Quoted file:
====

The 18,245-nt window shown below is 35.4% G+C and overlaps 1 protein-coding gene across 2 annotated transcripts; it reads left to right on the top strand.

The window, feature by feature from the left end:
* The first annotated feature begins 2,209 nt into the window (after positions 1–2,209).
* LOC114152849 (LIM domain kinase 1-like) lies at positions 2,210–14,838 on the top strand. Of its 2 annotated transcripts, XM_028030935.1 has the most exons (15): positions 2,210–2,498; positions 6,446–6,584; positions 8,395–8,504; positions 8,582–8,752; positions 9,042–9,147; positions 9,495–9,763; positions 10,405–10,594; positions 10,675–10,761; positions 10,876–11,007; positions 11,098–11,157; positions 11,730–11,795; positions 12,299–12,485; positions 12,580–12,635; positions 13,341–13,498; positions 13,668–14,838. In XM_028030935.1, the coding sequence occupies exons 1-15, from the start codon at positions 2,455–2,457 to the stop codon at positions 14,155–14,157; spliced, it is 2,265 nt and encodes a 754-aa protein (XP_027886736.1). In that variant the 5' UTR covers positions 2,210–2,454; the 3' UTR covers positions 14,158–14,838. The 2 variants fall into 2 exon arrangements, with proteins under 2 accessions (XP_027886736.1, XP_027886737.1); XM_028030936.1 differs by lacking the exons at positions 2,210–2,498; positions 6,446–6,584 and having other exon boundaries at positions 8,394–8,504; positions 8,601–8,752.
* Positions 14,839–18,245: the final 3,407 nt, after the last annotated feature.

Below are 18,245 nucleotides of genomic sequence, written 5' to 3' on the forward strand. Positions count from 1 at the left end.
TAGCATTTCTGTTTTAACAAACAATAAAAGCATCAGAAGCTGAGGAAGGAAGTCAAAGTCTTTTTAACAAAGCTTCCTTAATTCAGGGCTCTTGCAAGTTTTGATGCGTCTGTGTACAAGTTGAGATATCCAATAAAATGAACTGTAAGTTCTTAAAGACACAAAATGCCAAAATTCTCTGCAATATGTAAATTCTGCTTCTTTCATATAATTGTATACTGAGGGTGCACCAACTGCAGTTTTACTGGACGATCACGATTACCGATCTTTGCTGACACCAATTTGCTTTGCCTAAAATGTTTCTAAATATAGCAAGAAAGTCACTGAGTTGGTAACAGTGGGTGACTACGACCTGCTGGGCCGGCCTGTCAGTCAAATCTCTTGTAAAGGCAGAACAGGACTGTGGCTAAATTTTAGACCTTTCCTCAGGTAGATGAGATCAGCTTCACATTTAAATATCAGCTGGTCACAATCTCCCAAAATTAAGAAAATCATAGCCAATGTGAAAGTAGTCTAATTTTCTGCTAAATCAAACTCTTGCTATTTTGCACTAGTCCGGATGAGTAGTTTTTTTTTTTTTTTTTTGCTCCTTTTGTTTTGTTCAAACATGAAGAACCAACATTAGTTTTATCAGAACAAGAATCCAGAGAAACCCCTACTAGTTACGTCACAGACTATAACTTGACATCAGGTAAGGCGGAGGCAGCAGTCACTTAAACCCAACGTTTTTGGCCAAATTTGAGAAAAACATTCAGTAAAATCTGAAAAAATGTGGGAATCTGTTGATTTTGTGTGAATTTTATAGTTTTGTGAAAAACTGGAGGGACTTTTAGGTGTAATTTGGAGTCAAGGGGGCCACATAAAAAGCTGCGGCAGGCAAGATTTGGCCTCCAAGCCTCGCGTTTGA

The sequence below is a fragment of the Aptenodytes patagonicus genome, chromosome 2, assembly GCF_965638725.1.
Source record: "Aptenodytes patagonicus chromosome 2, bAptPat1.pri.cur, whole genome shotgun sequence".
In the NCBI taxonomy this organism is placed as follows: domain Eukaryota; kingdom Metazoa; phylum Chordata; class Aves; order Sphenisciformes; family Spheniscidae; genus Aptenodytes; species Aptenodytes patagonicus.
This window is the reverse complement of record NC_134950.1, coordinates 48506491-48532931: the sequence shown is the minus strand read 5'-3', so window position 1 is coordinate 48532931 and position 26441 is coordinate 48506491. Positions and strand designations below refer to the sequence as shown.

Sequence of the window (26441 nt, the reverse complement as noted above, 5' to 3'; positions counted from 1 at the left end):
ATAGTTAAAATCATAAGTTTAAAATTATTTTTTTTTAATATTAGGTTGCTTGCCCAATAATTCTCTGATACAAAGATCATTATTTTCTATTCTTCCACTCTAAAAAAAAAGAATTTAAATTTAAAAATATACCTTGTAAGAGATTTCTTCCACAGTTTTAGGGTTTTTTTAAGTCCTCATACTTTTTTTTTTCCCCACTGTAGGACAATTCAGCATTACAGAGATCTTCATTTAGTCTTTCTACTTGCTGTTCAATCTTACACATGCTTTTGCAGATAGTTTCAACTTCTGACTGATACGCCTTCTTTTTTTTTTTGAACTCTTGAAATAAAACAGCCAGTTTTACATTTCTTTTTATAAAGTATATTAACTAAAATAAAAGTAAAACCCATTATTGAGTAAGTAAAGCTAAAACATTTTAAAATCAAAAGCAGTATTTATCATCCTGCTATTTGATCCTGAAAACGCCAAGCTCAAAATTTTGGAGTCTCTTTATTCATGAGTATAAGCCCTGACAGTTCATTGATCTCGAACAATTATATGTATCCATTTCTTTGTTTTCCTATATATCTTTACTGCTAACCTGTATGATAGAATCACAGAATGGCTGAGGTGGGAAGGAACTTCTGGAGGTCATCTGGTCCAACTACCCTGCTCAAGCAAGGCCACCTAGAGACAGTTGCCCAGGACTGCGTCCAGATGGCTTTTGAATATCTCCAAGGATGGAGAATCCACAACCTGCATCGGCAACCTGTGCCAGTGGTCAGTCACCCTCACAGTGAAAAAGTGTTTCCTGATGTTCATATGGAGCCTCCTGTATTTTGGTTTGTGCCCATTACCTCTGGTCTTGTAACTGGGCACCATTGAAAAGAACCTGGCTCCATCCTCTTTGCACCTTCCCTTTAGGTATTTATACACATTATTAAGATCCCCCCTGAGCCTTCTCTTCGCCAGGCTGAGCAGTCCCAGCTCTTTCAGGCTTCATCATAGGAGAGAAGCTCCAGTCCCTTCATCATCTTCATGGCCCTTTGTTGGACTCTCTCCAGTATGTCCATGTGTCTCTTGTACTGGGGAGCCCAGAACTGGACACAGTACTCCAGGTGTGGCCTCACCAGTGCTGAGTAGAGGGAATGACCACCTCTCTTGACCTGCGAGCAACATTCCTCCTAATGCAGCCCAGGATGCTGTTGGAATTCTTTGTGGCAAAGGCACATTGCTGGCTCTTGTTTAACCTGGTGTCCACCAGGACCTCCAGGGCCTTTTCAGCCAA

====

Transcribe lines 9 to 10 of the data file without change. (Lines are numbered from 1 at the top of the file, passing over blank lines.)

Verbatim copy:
Source record: "Aptenodytes patagonicus chromosome 2, bAptPat1.pri.cur, whole genome shotgun sequence".
In the NCBI taxonomy this organism is placed as follows: domain Eukaryota; kingdom Metazoa; phylum Chordata; class Aves; order Sphenisciformes; family Spheniscidae; genus Aptenodytes; species Aptenodytes patagonicus.